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True North Archives - June 15, 2010
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The Federal Government Creates an Unnecessary Tension Between Port Supporters and Property Rights Supporters
By Robert Maynard

"Neither the Rainvilles nor the general public were advocating for the closure of the port. What they were objecting to was the seizure of private land to build a 5 million dollar "Taj Mahal" on a port that gets 2 cars per hour through it. The Feds stated that their architects reported that the old building could not be refurbished, yet a representative from the Vermont Historical Society reported that no one from the feds approached them about it and that it could be done. This, my friends, is a violation of individual property rights and a blatant abuse of Eminent Domain." ...

Instead of pursuing a sensible solution they embark on a course of action that potentially pits the interest of property rights supporters and their allies among the fiscally frugal against those who wish to see the port remain open. ...

Why is there no interest in finding a minimal impact/cost solution? Our government has grown so used to having a blank checkbook to throw at real and perceived problems that they seem to have lost the common sense that most people use when assessing the most efficient way to deal with a problem.

The Challenge for Change Dream World
By John McClaughry

On June 3 Gov. Douglas signed H.789, the highly touted bill to implement the "Challenge for Change" process so bravely launched back in February. A trip through its 95 pages illustrates in appalling detail why a liberal legislature cannot reform an overgrown state government that is not likely to significantly reform itself.

To review: in February the legislative leadership, with the Governor's support, decided that state agencies could reduce FY2011 General Fund spending by $37.8 million without reducing any services. How did the politicians know that that was realistic? Because they paid an out of state consulting firm almost $100,000 to tell them so.

Consumers 6, Producers 0
By Martin Harris

If I may play at the H.G. Wells role for a moment, here’s my prediction of "Things to Come": the Vermont Legislature, now composed overwhelmingly of politicians beholden to a new exurban-consumer-majority constituency, will soon over-ride the Governor’s recent veto of a Golden Dome decision to renege somewhat on its earlier promise of continuing a modest financial incentive to farmers to keep on farming, via the Current Use program. Since urbanites became the voting majority in the US, a demographic-political fact first recorded in the 1920 Census, the general trend of governmental farm policy has been to purchase consumer votes by making food ever cheaper, in inflation-adjusted terms, primarily by offering a range of subsidies to keep producers producing. Now the game is to see how much the subsidies can be cut back without reducing supply. The existence of a "national cheap food policy" has of course been denied by all the usual suspects in government and advocacy (like Carol Tucker Foreman, a power in both the Consumer Federation of America and the USDA) but the historical facts are there for those who wish to read them, and the more recent events-in-evidence are still remembered by many, mostly with a connection to farming today, like the massive Federal legal retaliation against the National Farmers’ Organization ( after 20 years the government court case collapsed, but the intended financial damage to NFO was permanent) for moving members’ milk among competing markets.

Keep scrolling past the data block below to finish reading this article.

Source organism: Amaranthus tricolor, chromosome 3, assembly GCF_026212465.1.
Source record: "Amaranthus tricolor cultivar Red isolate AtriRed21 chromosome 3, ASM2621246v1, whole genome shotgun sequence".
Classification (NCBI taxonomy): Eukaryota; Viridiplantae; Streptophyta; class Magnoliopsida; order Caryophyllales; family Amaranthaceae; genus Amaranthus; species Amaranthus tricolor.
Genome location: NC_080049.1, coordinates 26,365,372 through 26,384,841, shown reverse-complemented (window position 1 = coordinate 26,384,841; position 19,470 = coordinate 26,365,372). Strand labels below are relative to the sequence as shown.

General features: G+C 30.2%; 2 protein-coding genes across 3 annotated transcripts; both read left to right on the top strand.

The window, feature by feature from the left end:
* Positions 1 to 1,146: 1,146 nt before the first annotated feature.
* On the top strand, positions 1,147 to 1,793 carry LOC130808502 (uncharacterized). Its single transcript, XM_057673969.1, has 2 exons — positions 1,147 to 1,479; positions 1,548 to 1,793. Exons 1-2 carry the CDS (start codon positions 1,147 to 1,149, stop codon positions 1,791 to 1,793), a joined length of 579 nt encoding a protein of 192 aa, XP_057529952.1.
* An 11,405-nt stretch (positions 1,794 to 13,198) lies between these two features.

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"Liberty lies in the hearts of men and women. When it dies there, no constitution, no law, no court can save it."  --Justice Learned Hand
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Vermont Weekly News Round-Up

Family Fights Morses Line Port Of Entry Closure
Homeland Security Decision Affects Local Business
From WPTZ Channel 5, June 12, 2010

A decision to save a local farm has turned into a battle and now some Vermonters want to take it up with Washington. The U.S. Department of Homeland Security decided to close the Morses Line Port of Entry last week. Some want the port reopened because the move hurts local business.

Let's Kick 'em When They're Down
By Chris Campion, Vermont Tiger, June 4, 2010

In what might be a startling revelation to the millions of actors in the market for petroleum-based products, the answer to oil dependency is to increase the price of gasoline, not increase supply, as a Senator who's never held a private-sector job argues recently.  Senator Sanders (I-VT, by way of Brooklyn) wants to cut oil and gas tax "breaks", which is essentially an industry-wide tax increase.  Sanders wants a tax increase during a recession, which I'm sure will also have the magical benefit of creating more jobs and fluffy kittens for all of us.  Letting no crisis go unexploited, the Senator laughingly argues that national debt size is no reason to let private industry remain profitable: